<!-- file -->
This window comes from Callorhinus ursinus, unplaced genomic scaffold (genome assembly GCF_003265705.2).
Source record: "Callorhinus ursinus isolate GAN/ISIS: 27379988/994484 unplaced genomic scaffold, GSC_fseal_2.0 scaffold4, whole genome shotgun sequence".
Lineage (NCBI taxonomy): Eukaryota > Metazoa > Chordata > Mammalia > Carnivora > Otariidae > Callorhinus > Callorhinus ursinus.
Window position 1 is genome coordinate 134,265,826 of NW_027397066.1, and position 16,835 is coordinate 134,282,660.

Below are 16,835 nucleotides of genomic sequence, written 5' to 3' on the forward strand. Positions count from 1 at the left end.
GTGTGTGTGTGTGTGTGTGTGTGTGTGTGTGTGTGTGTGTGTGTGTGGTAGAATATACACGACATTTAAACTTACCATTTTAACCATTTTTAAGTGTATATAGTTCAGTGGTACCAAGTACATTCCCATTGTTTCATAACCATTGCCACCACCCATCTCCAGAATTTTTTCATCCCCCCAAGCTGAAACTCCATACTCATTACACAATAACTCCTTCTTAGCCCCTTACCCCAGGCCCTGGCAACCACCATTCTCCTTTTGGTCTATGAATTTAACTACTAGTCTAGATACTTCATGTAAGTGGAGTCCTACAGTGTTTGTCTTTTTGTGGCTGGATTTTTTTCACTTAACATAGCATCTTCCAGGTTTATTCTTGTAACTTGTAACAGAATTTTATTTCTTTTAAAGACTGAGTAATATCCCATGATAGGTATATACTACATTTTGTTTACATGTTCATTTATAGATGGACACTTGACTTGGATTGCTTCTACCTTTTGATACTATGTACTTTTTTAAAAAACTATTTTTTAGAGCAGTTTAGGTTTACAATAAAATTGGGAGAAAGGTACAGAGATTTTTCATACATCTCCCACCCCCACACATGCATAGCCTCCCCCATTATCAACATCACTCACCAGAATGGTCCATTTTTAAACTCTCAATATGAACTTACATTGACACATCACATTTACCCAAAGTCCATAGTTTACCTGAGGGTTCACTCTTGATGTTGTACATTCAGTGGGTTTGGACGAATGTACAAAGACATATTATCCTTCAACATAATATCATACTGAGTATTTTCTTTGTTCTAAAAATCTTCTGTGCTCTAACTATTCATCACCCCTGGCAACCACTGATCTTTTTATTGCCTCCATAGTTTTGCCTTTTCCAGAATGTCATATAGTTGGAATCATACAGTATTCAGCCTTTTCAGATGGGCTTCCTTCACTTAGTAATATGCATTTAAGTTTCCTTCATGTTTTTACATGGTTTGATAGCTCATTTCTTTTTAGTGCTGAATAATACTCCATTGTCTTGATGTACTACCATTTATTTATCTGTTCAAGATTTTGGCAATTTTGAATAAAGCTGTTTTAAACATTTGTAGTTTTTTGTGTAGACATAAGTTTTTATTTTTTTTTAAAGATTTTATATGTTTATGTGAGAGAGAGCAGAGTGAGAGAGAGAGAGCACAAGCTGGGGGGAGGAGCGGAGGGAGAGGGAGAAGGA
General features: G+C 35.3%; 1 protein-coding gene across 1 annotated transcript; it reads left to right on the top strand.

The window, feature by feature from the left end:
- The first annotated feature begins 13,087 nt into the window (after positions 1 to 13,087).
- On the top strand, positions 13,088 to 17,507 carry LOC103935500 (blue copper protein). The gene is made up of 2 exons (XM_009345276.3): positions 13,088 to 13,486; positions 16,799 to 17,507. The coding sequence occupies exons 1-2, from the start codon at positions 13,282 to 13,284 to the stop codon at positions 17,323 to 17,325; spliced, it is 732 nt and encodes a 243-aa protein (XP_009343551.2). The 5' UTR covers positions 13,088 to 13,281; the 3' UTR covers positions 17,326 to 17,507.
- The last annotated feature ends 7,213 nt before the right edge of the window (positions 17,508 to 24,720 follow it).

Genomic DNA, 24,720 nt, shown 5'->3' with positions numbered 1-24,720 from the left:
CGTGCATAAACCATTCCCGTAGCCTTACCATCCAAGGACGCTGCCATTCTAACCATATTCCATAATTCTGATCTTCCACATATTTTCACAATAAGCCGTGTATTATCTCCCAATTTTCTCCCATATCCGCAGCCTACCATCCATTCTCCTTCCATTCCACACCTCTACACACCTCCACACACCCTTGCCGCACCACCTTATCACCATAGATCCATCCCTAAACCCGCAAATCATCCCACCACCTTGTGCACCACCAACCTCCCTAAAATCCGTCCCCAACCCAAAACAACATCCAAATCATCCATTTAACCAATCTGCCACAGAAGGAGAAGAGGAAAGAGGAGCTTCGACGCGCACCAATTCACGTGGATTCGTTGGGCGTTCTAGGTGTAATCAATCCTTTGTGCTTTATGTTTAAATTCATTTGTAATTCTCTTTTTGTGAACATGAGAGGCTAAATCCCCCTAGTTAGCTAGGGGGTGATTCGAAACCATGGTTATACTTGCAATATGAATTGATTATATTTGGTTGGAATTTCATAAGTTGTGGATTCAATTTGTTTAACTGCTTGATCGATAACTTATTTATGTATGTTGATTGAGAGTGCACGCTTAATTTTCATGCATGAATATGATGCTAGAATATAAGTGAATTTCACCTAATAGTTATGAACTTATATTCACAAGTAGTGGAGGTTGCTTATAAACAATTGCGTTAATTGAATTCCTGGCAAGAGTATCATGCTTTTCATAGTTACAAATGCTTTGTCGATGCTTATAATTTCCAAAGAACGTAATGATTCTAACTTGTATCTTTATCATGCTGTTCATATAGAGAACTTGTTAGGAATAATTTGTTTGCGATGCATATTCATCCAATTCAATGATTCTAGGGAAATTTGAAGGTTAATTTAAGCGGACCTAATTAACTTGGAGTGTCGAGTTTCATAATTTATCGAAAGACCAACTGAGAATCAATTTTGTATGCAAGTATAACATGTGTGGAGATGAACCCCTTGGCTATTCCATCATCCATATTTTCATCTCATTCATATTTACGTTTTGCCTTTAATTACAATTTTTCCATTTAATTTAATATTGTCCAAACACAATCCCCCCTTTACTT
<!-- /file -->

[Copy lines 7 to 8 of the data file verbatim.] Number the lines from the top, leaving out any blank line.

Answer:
General features: G+C 35.3%; 1 protein-coding gene across 1 annotated transcript; it reads left to right on the top strand.

The window, feature by feature from the left end: